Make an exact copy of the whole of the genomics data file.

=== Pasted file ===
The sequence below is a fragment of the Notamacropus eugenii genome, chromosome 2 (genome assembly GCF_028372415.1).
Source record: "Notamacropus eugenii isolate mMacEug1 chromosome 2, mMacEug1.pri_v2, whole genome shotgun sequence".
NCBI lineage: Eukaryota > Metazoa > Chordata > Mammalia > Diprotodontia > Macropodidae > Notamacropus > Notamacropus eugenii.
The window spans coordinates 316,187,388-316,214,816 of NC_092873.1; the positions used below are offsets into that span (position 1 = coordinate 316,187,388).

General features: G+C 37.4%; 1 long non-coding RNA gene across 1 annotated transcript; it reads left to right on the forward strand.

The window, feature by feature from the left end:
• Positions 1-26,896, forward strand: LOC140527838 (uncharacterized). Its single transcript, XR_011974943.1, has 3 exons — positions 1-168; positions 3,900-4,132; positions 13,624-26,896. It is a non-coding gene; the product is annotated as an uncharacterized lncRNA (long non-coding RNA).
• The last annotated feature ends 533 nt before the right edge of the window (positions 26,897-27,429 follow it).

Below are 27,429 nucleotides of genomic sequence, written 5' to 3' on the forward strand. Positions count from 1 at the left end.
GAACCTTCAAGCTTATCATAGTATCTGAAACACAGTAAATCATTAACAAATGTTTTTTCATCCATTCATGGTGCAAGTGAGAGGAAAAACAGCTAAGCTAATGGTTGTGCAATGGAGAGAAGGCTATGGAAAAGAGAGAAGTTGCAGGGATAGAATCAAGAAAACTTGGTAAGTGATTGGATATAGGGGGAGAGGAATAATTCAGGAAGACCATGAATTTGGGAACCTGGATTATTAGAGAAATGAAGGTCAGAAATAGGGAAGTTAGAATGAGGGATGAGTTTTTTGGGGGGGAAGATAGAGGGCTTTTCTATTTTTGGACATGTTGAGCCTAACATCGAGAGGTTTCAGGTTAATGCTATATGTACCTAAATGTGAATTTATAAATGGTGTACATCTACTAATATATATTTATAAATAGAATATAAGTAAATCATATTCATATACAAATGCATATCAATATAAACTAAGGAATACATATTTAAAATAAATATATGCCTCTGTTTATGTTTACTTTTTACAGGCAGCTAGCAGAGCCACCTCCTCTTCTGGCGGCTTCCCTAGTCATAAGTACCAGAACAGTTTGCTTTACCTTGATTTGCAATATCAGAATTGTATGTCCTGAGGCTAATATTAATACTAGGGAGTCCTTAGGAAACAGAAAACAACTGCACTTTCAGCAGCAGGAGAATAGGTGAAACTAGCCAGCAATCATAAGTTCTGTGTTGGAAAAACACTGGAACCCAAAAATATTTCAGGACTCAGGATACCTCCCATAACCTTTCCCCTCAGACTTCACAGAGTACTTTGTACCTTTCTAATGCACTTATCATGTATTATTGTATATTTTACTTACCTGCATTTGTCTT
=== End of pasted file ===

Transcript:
The sequence below is a fragment of the Notamacropus eugenii genome, chromosome 2 (genome assembly GCF_028372415.1).
Source record: "Notamacropus eugenii isolate mMacEug1 chromosome 2, mMacEug1.pri_v2, whole genome shotgun sequence".
NCBI lineage: Eukaryota > Metazoa > Chordata > Mammalia > Diprotodontia > Macropodidae > Notamacropus > Notamacropus eugenii.
The window spans coordinates 316,187,388-316,214,816 of NC_092873.1; the positions used below are offsets into that span (position 1 = coordinate 316,187,388).

General features: G+C 37.4%; 1 long non-coding RNA gene across 1 annotated transcript; it reads left to right on the forward strand.

The window, feature by feature from the left end:
• Positions 1-26,896, forward strand: LOC140527838 (uncharacterized). Its single transcript, XR_011974943.1, has 3 exons — positions 1-168; positions 3,900-4,132; positions 13,624-26,896. It is a non-coding gene; the product is annotated as an uncharacterized lncRNA (long non-coding RNA).
• The last annotated feature ends 533 nt before the right edge of the window (positions 26,897-27,429 follow it).

Below are 27,429 nucleotides of genomic sequence, written 5' to 3' on the forward strand. Positions count from 1 at the left end.
GAACCTTCAAGCTTATCATAGTATCTGAAACACAGTAAATCATTAACAAATGTTTTTTCATCCATTCATGGTGCAAGTGAGAGGAAAAACAGCTAAGCTAATGGTTGTGCAATGGAGAGAAGGCTATGGAAAAGAGAGAAGTTGCAGGGATAGAATCAAGAAAACTTGGTAAGTGATTGGATATAGGGGGAGAGGAATAATTCAGGAAGACCATGAATTTGGGAACCTGGATTATTAGAGAAATGAAGGTCAGAAATAGGGAAGTTAGAATGAGGGATGAGTTTTTTGGGGGGGAAGATAGAGGGCTTTTCTATTTTTGGACATGTTGAGCCTAACATCGAGAGGTTTCAGGTTAATGCTATATGTACCTAAATGTGAATTTATAAATGGTGTACATCTACTAATATATATTTATAAATAGAATATAAGTAAATCATATTCATATACAAATGCATATCAATATAAACTAAGGAATACATATTTAAAATAAATATATGCCTCTGTTTATGTTTACTTTTTACAGGCAGCTAGCAGAGCCACCTCCTCTTCTGGCGGCTTCCCTAGTCATAAGTACCAGAACAGTTTGCTTTACCTTGATTTGCAATATCAGAATTGTATGTCCTGAGGCTAATATTAATACTAGGGAGTCCTTAGGAAACAGAAAACAACTGCACTTTCAGCAGCAGGAGAATAGGTGAAACTAGCCAGCAATCATAAGTTCTGTGTTGGAAAAACACTGGAACCCAAAAATATTTCAGGACTCAGGATACCTCCCATAACCTTTCCCCTCAGACTTCACAGAGTACTTTGTACCTTTCTAATGCACTTATCATGTATTATTGTATATTTTACTTACCTGCATTTGTCTT